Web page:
Survivors, Advocates, Community-based Organizations Started with Brooklyn Borough Hall event, Marched over Brooklyn Bridge, Rallied in Foley Square
NEW YORK, NY – The Mayor’s Office to End Domestic and Gender-Based Violence (ENDGBV) and the Denim Day NYC (also known as the Denim Day NYC Planning Committee) hosted Denim Day NYC 2022 today with a brief opening ceremony for survivors and advocates at Brooklyn Borough Hall before they marched over the Brooklyn Bridge to rally against sexual violence in Manhattan’s Foley Square.
April is Sexual Violence Awareness Month (SVAM), and an important part of SVAM is Denim Day, which takes place each year on the last Wednesday of April when people across the world wear denim to raise awareness of sexual violence, stand up for survivors, and speak out against societal myths and attitudes that normalize and perpetuate sexual violence. Each April since 2010, ENDGBV and the Denim Day NYC, a coalition of survivors, advocates, community organizations, city council members, and city agencies have come together to plan educational and outreach events throughout the City, culminating in a march and rally on Denim Day. Tomorrow in the Bronx, ENDGBV and the Denim Day NYC will host a 4pm march with Bronx-based survivors and advocates, community-based organizations, and students from local colleges starting at the corner of Grand Concourse and Mount Eden Parkway. Additionally, the Staten Island District Attorney’s office will host a 1pm rally tomorrow in partnership with ENDGBV, the Denim Day NYC and Safe Horizon at the Staten Island Family Justice Center (10 Richmond Terrace.) For additional Denim Day events, please visit to the Denim Day website.
“Sexual violence and assault can happen to anyone, which is why we stand united in the fight to support survivors of gender-based violence,” said New York City Mayor Eric Adams. “Today, on Denim Day, and every day, we recommit ourselves to fighting sexual violence and assault and to seeking justice against those who perpetrate such acts.”
“Today’s march and rally highlights the prevalence of sexual violence on a local and national level,” said Mayor’s Office to End Domestic and Gender-Based Violence Commissioner Cecile Noel. “Side by side with the Denim Day NYC, our partner agencies, community-based organizations, elected officials, and survivors we march not only to support survivors but to empower them. The city is here for survivors, and our commitment to them never wavers.”
“Safe Horizon is proud to stand in solidarity and in community with survivors and advocates this Denim Day,” said Jimmy Meagher, Policy Director, Safe Horizon and Secretary, Denim Day NYC. “We are a proud member of Denim Day NYC, which hasn't been able to march or rally since before this pandemic, and we are excited to once again join together in person to demand an end to sexual violence once and for all. A future free of violence is possible, and we are committed to working alongside our community to create that future.”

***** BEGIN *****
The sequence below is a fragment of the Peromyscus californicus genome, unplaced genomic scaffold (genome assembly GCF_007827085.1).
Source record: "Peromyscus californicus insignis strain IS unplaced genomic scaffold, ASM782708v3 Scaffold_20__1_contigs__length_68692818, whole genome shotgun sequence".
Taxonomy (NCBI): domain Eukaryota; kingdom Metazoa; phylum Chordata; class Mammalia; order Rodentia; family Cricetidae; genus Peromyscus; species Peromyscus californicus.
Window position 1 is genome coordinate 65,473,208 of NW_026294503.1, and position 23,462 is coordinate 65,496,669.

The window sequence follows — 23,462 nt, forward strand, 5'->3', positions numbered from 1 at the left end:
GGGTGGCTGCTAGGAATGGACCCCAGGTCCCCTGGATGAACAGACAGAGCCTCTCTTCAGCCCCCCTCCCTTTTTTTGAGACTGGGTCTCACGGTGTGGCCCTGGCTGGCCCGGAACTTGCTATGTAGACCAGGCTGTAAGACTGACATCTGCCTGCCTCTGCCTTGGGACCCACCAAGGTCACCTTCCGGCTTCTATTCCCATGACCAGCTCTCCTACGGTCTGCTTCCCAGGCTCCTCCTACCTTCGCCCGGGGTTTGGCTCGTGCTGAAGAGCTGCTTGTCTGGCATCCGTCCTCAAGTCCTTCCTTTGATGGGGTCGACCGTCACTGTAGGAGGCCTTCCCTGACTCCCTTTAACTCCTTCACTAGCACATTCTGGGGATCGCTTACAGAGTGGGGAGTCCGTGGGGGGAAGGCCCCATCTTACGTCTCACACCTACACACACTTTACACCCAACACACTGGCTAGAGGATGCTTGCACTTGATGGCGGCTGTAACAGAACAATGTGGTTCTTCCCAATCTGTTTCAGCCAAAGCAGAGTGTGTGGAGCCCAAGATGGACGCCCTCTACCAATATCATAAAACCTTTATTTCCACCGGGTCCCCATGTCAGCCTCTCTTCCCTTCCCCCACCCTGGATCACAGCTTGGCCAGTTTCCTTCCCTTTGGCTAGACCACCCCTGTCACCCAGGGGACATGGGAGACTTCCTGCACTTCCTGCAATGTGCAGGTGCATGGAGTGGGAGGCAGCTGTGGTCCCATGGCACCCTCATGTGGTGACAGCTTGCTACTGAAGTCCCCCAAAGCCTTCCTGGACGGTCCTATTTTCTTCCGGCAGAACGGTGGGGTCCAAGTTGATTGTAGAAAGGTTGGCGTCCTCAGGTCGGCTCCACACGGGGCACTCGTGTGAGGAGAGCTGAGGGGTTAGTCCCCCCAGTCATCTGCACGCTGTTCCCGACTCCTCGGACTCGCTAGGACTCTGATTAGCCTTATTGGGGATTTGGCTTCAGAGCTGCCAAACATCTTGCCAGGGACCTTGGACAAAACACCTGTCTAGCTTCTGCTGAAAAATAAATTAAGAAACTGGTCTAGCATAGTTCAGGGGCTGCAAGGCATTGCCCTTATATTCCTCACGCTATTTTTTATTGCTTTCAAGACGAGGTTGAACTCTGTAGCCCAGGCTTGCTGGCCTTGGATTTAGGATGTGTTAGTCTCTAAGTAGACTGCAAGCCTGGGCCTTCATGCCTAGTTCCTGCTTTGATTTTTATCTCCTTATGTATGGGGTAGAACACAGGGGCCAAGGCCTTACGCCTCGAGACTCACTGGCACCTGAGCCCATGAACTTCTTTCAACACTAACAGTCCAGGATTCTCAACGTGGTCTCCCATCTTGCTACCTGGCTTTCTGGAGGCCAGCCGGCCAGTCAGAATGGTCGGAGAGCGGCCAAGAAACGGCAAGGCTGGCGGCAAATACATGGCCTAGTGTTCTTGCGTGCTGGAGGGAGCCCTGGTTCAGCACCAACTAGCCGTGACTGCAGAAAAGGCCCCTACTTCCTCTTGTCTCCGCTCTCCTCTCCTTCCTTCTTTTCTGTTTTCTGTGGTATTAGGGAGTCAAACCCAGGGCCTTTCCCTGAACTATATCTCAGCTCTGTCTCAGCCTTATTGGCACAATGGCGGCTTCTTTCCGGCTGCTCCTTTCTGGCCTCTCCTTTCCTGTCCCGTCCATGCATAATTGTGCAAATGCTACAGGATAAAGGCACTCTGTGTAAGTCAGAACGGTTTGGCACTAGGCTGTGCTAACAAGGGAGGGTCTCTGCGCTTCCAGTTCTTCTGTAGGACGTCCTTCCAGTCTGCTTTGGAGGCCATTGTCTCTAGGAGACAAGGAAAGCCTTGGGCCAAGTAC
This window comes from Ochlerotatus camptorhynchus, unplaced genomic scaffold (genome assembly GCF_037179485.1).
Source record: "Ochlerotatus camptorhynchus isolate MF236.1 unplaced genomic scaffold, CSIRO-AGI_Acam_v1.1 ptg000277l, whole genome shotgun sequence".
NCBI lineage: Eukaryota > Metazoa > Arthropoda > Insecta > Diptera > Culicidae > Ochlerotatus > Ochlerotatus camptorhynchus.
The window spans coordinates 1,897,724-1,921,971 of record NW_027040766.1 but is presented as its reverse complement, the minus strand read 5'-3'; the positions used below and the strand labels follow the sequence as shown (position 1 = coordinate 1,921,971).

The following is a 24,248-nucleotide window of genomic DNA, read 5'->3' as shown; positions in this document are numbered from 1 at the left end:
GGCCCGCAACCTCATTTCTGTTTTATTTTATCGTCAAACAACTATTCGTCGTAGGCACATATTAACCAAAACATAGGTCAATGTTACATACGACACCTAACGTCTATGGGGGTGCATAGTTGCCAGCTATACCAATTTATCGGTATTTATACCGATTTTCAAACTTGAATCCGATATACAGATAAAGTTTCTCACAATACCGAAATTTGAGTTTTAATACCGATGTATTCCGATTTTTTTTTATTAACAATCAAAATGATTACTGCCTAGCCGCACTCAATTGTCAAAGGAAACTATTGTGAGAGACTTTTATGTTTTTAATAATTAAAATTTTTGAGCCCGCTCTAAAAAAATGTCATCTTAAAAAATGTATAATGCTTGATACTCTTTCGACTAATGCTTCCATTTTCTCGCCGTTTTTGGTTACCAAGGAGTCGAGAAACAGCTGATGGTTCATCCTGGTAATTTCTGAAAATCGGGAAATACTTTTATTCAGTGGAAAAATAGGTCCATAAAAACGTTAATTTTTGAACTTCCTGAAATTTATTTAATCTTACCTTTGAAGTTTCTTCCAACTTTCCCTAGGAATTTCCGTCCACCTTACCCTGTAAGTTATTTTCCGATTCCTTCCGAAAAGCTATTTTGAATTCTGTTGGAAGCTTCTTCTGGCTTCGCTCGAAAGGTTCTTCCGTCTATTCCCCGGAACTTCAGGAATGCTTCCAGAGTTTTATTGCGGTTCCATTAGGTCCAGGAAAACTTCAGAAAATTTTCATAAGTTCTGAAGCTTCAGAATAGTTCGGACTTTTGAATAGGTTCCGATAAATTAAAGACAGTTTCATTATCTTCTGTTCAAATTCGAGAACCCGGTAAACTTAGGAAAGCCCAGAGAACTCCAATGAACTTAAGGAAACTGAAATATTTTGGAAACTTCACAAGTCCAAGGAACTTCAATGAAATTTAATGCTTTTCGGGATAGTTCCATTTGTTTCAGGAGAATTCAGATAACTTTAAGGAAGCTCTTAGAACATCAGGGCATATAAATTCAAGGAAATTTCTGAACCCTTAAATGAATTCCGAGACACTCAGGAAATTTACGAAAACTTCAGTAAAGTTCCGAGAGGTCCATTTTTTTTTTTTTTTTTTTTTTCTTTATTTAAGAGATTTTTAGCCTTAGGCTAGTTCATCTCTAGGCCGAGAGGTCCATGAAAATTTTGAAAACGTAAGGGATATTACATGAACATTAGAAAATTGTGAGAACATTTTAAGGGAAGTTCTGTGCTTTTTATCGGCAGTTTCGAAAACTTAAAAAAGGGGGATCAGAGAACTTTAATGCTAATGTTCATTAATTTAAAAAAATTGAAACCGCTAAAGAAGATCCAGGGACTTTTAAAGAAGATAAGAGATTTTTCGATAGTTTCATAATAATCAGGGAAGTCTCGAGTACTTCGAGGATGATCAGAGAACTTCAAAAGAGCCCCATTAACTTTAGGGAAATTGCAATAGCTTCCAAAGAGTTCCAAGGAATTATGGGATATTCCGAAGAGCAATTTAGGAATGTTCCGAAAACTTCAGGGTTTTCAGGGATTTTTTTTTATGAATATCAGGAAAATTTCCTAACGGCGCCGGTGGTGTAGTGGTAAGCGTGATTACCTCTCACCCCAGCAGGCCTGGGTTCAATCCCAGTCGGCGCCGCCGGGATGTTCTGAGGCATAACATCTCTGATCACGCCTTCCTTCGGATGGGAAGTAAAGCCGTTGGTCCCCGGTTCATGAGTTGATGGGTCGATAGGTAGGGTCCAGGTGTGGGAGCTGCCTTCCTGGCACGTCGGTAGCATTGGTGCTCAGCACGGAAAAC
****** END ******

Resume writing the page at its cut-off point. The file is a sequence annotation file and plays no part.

If you, or someone you know, is seeking support regarding sexual violence, free and confidential help is always available. Find resources and support in NYC by searching the NYCHope Resource Directory, or call 311 to be connected to the nearest NYC Family Justice Center.
You are not alone, you are never alone, and help is here for you.
“For the last 23 years, Denim Day has reminded us that there is never an excuse or invitation for sexual assault, harassment, and abuse, and that we must keep fighting against harmful attitudes that normalize and apologize for violence," said Jacqueline Ebanks, Executive Director of the Commission on Gender Equity. “The Commission on Gender Equity will continue to work with our partners and all New Yorkers to realize our vision of a city free from sexual, domestic, and gender-based violence.”
“Today, we come together to support survivors of gender-based violence and sexual assault, which has no place in New York City,” said Annabel Palma, Commissioner and Chair of the NYC Commission on Human Rights. “Survivors should never be victims of discrimination at home, on the job, or when seeking employment. The City’s Human Rights Law makes it illegal for landlords or employers to continue the cycle of trauma by discriminating against someone due to their status as survivors of domestic violence, sex offenses, or stalking. The NYC Commission on Human Rights is here to ensure that protection. Anyone that has experienced or witnessed this kind of discrimination can file a complaint or leave an anonymous tip by calling (212) 416-0197 or 311 and ask for ‘human rights.’”
“Today’s observation of Denim Day reminds us of the terrible reality that victims of sexual assault are often re-victimized and re-traumatized by a system that is biased and unfair due to centuries of not believing the accuser,” said Brooklyn Borough President Antonio Reynoso. “We must become better as a society to condemn sexual assault perpetrators and support our survivors, ensuring they get the justice they deserve.”
“Today we wear denim to recognize Denim Day where we stand unified against violence against women,” said City Council Member Amanda Farías. “Women face violence every day, and what you wear should not dictate your consent to anyone. More women in higher office, positions of leadership, and in our workforce does not mean that violence towards women stops overnight. Change requires action. As Co-Chair of the Womens Caucus, survivors should not be the only people who are fighting against sexual violence it has to be every one of us, every day.”